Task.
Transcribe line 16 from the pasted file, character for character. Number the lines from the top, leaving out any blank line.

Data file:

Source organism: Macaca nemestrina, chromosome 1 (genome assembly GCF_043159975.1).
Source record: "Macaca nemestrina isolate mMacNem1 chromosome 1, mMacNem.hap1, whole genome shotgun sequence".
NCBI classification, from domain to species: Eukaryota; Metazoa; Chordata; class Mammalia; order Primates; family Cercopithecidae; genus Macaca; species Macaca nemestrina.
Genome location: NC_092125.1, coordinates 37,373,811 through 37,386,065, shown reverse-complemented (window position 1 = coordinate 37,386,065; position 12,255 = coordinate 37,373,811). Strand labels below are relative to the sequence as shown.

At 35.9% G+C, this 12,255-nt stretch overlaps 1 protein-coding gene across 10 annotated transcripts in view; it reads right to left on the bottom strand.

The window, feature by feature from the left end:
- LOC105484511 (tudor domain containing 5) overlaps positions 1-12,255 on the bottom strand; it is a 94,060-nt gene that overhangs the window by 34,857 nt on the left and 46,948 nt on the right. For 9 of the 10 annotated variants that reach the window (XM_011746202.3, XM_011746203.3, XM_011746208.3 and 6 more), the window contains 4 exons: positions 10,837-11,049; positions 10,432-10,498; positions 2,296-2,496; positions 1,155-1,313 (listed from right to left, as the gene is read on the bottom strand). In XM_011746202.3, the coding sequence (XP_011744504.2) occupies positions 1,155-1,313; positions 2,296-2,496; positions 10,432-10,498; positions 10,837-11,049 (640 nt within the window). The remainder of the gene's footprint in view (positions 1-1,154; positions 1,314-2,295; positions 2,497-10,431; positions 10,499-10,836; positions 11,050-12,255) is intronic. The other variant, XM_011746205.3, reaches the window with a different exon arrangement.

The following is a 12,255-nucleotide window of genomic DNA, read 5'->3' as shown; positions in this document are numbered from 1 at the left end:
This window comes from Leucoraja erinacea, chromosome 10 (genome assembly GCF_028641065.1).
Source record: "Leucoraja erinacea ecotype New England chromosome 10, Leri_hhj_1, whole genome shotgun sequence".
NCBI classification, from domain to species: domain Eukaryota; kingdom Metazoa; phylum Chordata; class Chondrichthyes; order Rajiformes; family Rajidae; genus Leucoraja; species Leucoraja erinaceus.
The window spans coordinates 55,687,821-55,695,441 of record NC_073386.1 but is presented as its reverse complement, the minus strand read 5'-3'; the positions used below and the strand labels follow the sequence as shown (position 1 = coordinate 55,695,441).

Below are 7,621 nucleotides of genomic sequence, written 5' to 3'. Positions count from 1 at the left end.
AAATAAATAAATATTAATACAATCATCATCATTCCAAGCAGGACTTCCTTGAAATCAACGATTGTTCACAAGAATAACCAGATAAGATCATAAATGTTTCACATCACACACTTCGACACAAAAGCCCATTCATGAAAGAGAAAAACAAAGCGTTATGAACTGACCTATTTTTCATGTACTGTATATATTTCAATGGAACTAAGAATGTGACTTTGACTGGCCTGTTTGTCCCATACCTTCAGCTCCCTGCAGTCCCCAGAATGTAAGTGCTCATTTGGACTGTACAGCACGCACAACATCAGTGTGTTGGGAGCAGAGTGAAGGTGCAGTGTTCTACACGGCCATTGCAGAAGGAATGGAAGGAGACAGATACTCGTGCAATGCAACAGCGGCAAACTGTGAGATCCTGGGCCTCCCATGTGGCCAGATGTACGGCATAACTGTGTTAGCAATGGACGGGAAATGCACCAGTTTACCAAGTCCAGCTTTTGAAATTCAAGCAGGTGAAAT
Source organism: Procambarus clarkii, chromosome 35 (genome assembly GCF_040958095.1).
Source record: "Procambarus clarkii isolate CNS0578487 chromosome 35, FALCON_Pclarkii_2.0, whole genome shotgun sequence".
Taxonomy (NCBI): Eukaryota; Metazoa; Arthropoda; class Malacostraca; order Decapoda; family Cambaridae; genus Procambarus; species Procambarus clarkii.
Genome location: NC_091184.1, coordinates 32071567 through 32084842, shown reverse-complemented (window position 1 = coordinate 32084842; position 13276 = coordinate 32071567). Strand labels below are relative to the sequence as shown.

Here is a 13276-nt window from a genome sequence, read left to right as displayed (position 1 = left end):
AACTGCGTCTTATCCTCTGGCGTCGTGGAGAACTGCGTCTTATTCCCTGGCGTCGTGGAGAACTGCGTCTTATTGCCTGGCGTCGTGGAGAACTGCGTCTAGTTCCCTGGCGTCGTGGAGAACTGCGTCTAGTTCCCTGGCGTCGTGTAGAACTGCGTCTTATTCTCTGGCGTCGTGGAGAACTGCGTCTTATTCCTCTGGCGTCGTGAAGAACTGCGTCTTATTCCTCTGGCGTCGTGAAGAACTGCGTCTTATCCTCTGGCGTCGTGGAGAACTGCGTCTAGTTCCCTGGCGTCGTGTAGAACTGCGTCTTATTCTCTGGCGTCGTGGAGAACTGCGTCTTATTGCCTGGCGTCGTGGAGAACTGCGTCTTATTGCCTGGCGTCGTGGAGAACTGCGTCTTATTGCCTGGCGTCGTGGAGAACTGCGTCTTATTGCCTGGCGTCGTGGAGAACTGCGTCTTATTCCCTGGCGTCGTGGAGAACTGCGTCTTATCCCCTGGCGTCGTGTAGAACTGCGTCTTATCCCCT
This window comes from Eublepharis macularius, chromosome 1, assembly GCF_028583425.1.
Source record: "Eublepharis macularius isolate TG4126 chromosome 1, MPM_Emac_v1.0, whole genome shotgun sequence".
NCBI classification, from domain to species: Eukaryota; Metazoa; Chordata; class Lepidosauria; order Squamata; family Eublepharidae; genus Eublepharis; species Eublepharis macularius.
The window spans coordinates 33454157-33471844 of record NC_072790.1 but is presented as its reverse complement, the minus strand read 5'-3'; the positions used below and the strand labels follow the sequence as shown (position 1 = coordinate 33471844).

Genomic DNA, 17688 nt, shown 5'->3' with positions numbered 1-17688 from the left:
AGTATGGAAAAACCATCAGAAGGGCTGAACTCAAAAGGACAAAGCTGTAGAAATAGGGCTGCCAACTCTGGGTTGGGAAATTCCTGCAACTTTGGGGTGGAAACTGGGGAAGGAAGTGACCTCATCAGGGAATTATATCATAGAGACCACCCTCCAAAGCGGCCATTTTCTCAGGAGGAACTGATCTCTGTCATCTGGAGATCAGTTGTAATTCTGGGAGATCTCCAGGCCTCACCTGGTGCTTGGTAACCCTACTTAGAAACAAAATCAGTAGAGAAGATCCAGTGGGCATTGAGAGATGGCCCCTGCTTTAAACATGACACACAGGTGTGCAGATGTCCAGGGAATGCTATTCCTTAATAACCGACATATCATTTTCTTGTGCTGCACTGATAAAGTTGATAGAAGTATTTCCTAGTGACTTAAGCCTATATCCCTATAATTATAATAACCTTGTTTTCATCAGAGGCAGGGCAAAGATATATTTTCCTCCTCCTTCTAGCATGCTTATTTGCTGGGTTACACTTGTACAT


Source record: "Procambarus clarkii isolate CNS0578487 chromosome 35, FALCON_Pclarkii_2.0, whole genome shotgun sequence".